COVID-19 in B.C.: Dr. Bonnie Henry issues health order for alcohol sales on New Year's Eve

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      As British Columbians prepare to celebrate the arrival of the new year, B.C. is also taking action to prevent further transmission of COVID-19.

      Today (December 30), B.C. provincial health officer Dr. Bonnie Henry announced on a conference call with media that she is issuing a one-time provincial health order.

      As a preventive measure against “risky behaviour”, including social gatherings and parties, Henry is ordering all liquor sales in the province to cease at 8 p.m. on December 31, until 9 a.m. on January 1.

      She said it’s a revision of the current health order restricting the hours of service of alcohol at food and beverage establishments, and that this order includes retail locations that sell liquor such as grocery stores as well as restaurants, pubs, and more.

      Henry said the timing “does allow for restaurants to have meal service” that include alcohol service and to have a second seating that will allow guests to order alcohol with their meals.

      She said this order is to try and prevent spontaneous parties from developing, particularly in places such as resort communities.

      “The purpose is to decrease the late-night consumption of alcohol that leads to, what we know, can be risky behaviour, including gatherings and parties that we have seen lead to increased transmission of this virus,” she said.

      Henry said current health orders in place stipulate that one hour after liquor sales stop (at 8 p.m.), establishments that only serve alcohol and don’t offer meal service will have to close. Consequently, bars will have to close at 9 p.m.

      However, restaurants (which Henry said have been doing “a really good job” with health measures) can remain open after 8 p.m. and continue to provide meal service (though without alcohol).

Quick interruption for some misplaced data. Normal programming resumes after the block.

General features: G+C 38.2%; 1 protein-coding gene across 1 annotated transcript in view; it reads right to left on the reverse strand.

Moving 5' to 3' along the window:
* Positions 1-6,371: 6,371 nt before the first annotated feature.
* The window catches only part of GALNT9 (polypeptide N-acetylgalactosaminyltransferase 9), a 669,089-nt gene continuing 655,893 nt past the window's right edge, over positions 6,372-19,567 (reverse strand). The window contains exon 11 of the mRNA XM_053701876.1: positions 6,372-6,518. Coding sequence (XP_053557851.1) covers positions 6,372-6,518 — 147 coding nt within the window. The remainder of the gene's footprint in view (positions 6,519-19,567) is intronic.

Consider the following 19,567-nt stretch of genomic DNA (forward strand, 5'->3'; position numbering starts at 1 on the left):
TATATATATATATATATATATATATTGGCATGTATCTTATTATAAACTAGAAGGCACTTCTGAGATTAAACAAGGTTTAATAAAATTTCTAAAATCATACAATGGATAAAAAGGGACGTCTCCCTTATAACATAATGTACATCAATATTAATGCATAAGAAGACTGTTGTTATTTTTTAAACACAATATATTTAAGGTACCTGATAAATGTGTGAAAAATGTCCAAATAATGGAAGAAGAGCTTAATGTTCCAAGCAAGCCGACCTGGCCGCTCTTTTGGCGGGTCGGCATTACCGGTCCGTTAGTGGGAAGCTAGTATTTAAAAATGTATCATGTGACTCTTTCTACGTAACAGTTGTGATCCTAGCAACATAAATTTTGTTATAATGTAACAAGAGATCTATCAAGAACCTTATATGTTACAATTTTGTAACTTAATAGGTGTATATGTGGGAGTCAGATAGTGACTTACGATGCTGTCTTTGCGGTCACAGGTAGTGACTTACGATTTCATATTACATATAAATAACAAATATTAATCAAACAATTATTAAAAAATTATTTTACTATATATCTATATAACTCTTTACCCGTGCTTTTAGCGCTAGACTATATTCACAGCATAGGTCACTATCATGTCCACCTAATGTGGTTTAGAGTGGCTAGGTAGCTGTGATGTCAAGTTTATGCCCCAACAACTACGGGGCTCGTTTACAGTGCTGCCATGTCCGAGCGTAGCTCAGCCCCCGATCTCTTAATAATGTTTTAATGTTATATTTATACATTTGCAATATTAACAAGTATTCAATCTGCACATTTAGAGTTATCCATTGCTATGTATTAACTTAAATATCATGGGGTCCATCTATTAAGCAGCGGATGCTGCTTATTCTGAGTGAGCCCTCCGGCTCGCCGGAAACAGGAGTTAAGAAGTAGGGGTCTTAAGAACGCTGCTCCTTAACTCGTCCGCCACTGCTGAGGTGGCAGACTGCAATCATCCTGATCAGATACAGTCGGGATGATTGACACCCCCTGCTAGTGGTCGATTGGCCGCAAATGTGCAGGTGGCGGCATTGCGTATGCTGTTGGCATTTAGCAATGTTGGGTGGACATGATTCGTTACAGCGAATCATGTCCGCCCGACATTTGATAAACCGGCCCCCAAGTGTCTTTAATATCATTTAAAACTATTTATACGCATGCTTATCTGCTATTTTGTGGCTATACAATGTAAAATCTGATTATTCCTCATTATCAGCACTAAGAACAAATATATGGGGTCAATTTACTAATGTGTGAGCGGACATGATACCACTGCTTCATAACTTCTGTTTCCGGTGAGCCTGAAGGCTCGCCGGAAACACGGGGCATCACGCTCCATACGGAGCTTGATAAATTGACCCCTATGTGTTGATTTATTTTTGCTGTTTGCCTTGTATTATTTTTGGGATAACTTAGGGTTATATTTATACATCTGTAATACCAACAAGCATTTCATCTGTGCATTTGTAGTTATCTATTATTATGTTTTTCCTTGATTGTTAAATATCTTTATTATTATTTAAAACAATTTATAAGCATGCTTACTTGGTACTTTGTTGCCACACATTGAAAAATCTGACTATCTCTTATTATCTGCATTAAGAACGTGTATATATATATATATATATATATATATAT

Dix clarified that the food and beverage sector has “been doing quite well” and that this is a “measured response to deal with specific concern about New Year’s Eve, and not a general response about how the sector has been doing”.

      The issue, she said, isn’t to do with people going out to have a meal with those in their households—she said problems arise with extra alcohol consumption and late-night party atmospheres.

      She also mentioned that the measures are also to prevent staff and other patrons being put at risk.

      When asked how she feels about people dining out at restaurants on New Year’s Eve, Henry said she is fine with that.

      “I am absolutely comfortable with people dining out at restaurants that have a strong plan and most of them in the province do,” she said, “but I think we need to remember that that means staying to your household, your small group of people.”

      A maximum of six people can be seated at a table.

      Henry said she goes to many restaurants and feels “very comfortable” that they are following safety guidelines.

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